Species group: Corals and Polyps
Other common names: Antler coral, Staghorn coral, Branching coral, Table coral
Scientific name: Acropora sp.
“Acro” is a common beginner’s small polyp stony (SPS) coral , with vigorous growth and a relatively hardy constitution. There are a large number of sub-species at more than 350, and they are common in reefs over the Indo-Pacific. They come in a variety of striking colours and are one of the most widely available SPS corals. You must ensure you have a proper setup before you attempt any SPS or LPS corals as they are a lot harder to keep than other livestock.
SPS corals need the highest output lighting like metal halides.It is important to have good water flow as this is how the coral eats and breathes. The biggest risks to your Acro coral’s health are rapid tissue necrosis, where the coral polyps will die off, caused by low water flow letting debris settle on the coral and poor water quality. Supplementing Acroporas with coral foods a couple times a week yeilds the best growth and health.
Keeping the water free of phosphates and nitrates, and monitoring the pH and calcium levels (430 - 480 ppm) is the key to successfully keeping SPS corals such as the Acro.
Acros come in a wide variety of colors and have a branching growth pattern to them. Under high light the branches will be tightly packed and close together. Under moderate light the branches will be long and spread out as the coral attempts to get closer to the light.
1 inch - 12+ inches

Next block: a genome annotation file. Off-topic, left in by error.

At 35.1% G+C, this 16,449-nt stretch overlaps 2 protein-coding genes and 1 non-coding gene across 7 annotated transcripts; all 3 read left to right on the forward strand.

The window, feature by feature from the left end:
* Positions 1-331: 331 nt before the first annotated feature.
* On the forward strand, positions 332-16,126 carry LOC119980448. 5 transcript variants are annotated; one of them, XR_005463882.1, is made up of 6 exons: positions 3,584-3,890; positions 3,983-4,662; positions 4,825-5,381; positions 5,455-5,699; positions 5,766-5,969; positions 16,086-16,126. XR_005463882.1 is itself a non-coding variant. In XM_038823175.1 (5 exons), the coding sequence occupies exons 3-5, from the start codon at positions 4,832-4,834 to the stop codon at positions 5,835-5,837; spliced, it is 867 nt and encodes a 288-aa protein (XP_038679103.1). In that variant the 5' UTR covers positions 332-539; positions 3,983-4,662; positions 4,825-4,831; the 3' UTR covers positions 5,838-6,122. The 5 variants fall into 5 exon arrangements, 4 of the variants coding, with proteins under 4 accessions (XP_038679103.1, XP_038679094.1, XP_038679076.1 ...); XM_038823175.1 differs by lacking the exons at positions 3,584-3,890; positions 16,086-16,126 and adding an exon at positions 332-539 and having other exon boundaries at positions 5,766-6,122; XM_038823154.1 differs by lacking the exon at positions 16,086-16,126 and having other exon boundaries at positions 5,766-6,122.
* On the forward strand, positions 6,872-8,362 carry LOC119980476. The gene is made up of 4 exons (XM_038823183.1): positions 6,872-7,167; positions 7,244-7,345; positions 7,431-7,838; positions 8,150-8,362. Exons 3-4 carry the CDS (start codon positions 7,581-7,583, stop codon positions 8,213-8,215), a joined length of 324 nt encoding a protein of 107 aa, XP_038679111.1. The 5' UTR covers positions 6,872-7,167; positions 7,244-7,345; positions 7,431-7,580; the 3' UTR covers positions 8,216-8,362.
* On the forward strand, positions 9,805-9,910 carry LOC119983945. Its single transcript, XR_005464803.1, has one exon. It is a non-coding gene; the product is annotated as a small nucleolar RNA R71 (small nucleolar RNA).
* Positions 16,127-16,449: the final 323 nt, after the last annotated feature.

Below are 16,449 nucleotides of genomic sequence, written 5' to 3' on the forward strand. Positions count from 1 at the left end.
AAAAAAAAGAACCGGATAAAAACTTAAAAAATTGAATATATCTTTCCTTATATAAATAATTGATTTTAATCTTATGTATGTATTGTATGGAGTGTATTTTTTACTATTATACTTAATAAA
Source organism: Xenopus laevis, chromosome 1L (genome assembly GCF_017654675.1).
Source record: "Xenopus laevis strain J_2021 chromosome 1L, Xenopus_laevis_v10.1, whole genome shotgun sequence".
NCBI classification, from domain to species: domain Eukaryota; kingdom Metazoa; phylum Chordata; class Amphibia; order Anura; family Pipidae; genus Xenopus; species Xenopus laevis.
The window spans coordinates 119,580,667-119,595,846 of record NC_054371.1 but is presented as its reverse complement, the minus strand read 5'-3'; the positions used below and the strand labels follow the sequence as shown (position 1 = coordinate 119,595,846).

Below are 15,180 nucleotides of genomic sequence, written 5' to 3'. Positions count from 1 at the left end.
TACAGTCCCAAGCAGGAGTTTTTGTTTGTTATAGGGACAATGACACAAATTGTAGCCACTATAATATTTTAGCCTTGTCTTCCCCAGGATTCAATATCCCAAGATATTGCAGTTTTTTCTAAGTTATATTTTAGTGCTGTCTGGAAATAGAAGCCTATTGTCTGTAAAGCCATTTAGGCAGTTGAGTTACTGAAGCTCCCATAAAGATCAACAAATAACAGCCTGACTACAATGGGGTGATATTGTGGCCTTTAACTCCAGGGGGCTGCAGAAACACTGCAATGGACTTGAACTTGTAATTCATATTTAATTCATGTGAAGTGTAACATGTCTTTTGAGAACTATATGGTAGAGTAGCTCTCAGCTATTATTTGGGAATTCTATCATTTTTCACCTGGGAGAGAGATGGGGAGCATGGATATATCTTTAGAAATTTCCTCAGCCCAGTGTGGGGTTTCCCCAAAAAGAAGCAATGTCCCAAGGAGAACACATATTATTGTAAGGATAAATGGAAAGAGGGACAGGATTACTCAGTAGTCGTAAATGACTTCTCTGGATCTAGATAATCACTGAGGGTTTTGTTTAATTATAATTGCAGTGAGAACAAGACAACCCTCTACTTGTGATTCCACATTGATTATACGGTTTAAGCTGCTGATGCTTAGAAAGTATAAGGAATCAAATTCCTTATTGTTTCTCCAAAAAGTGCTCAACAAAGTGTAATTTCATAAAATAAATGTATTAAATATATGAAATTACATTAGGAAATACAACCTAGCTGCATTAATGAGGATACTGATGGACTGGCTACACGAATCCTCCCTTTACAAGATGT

Acropora corals vary in aggressiveness from mildy aggressive to aggressive. Most Acropora have short polyps that won't harm other corals and leave them vulnerable to attack, while some like the "Green Slimer" produces a thick slimey mucous to protect itself and ward off encrouching corals.
Acros need very high lighting no matter the size of tank they are in. Given thier moderate growth rate they need a minimum of 20 gallons to allow branch growth. They also need high flow for optimum health.
1.024 - 1.028 SG
dedicated SPS tank, coral polyps, advanced aquarist, coral structure
constant water conditions, tank parameters, strangled growth pattern, high light needs, beginner, stress
high quality lights, metal halides
Very intense, uses a lot of energy
Metal halides were the go-to lighting fixtures in reef-keeping. They are very bright but give off a lot of heat and require a big ballast to start up. I've had over 15 reef tanks that used MH bulbs. Some aquarists with really deep reef tanks use them but most hobbyists go with modern LED reef lighting. You have to replace them every year because the light quality (spectrum) declines over time. Reef LED fixtures provide enough intensity and the right color spectrum for stony corals. LED lighting uses a fraction of the energy and runs much cooler..
From James 540 days ago